FAQ

What is the Old Catholic Church?

The Old Catholic Church broke away from the Latin (Roman) Church primarily over the issue of Papal Infallibility which was declared in the First Vatican Council (189-1870). We do not accept the infallibility of the Pope, however we do honor him as the Bishop of Rome and successor as did the Early Church.

 

What does Papal Infallibility mean?

As you can read below the Pope is able to declare a Dogma, or essential belief, binding on the Church and all faithful. In the Early church such essential of the faith could only be declared by the entire church coming together in Council. It is from these councils that the church received the Nicene Creed. The text of the Dogma of Infallibly is below, as you can see anyone who does not believe is considered to be in Anathema (outside the church).

We teach and define that it is a dogma Divinely revealed that the Roman pontiff when he speaks ex cathedra, that is when in discharge of the office of pastor and doctor of all Christians, by virtue of his supreme Apostolic authority, he defines a doctrine regarding faith or morals to be held by the universal Church, by the Divine assistance promised to him in Blessed Peter, is possessed of that infallibility with which the Divine Redeemer willed that his Church should be endowed in defining doctrine regarding faith or morals, and that therefore such definitions of the Roman pontiff are of themselves and not from the consent of the Church irreformable. So then, should anyone, which God forbid, have the temerity to reject this definition of ours: let him be anathema. (see Denziger §1839).

— Vatican Council, Sess. IV, Const. de Ecclesiâ Christi, Chapter iv

 

Does the Old Catholic Church have valid apostolic succession?

Yes. Our primary lines of succession trace back through both the Latin Church (Utrecht) and the Eastern Church (Assyrian Church of the East). Please see information on the link below which verifies that the Latin Church accepts the validity of Old Catholic orders and the validly of our Sacraments: http://canonlawmadeeasy.com/2016/10/13/what-is-the-old-catholic-church/

Another source which expresses the Latin opinion on the validly of the Eucharist in churches not in full communion with Rome is stated in the Roman Document Dominus Jesus and found on the Vatican website at: http://www.vatican.va/roman_curia/congregations/cfaith/documents/rc_con_cfaith_doc_20000806_dominus-iesus_en.html which states:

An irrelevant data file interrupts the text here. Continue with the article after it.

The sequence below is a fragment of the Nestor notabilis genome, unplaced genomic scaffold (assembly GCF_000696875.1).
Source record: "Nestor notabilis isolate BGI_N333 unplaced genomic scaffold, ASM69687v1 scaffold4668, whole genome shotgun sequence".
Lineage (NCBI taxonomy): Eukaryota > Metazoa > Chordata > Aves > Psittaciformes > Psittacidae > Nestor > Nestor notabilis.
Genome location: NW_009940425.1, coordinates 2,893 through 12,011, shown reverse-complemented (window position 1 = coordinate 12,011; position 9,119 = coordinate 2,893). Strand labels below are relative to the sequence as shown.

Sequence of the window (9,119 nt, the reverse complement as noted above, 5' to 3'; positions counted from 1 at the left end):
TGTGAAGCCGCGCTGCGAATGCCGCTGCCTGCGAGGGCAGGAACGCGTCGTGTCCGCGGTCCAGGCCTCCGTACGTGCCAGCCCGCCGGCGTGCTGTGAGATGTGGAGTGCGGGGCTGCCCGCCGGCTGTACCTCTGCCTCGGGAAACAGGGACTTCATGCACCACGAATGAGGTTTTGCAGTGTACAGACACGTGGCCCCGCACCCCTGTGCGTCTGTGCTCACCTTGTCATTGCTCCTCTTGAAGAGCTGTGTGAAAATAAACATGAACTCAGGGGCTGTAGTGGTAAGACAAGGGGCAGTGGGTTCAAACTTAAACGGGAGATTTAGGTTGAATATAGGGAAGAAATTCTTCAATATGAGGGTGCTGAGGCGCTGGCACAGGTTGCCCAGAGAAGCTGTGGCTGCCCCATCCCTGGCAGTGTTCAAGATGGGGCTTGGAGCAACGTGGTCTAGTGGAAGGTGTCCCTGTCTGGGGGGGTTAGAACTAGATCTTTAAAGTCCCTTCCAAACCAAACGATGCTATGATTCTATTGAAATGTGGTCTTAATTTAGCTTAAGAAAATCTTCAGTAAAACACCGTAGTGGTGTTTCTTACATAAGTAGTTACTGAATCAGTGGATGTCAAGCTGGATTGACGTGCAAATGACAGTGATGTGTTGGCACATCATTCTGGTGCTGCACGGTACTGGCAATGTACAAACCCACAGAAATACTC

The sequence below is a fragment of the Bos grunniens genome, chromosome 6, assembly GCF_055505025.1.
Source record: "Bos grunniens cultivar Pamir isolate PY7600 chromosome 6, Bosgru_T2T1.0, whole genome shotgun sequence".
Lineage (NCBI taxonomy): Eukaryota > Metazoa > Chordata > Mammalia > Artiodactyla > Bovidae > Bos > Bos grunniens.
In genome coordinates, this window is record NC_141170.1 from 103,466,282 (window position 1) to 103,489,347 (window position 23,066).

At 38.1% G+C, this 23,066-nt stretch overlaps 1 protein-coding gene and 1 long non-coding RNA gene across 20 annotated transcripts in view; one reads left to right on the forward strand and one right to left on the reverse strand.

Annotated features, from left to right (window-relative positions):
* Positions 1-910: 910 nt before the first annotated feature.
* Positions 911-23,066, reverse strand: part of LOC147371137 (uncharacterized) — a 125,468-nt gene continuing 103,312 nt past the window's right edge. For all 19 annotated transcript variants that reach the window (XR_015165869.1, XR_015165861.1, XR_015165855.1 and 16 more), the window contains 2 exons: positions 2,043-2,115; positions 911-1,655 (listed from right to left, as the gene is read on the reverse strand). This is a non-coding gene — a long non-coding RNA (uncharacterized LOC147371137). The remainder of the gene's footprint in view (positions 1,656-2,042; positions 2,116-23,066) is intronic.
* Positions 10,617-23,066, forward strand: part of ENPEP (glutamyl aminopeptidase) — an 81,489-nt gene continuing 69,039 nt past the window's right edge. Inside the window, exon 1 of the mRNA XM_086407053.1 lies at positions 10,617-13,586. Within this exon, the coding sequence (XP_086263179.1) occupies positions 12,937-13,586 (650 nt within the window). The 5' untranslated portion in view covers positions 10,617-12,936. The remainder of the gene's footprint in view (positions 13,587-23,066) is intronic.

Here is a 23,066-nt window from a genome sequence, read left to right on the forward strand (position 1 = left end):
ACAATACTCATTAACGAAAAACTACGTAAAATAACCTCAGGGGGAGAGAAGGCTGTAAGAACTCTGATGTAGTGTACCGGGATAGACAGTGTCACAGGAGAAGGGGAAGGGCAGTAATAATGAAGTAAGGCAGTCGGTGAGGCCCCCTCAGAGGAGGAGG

58 The Churches which, while not existing in perfect communion with the Catholic Church, remain united to her by means of the closest bonds, that is, by apostolic succession and a valid Eucharist, are true particular Churches.59 Therefore, the Church of Christ is present and operative also in these Churches, even though they lack full communion with the Catholic Church, since they do not accept the Catholic doctrine of the Primacy,

As stated in the article in the link some Old Catholics have begun to ordain women to the Priesthood and Episcopacy (Bishops). When this is done their apostolic succession is no longer considered to be valid. This is one reason why the OCCNA does not ordain women.

 

What Sacraments are offered in the Old Catholic Church?

We provide the same seven sacraments as the Latin and Eastern Orthodox. They are: Baptism, Confirmation, Holy Communion, Marriage, Reconciliation, Anointing of the Sick, and Holy Orders.

 

Who may receive Holy Communion?

There are two parts to this answer:

First – We allow all baptized in the name of the Father, Son, and Holy Spirt to receive Holy Communion. This is done because we accept these baptisms to be valid and therefore those baptized outside of the catholic faith are in fact children of God and members of the Body of Christ.

Second – in the Early Church Holy Communion was provided to all baptized even infants (Paedocommunion). This is still practiced in the Eastern Orthodox churches who immediately provide the Blood of Christ to a newly baptized infant. We do not look at physical age as determining spiritual age and therefore provide the Body and Blood of Christ to all who seek to be fed. We do hope that as those who have never experienced the Holy Eucharist will mature in the faith and seek Confirmation and along with it adult discipleship.

For additional information about the beliefs of All Saints please visit the OCCNA web site at www.occna.org and select the beliefs tab at the top of the screen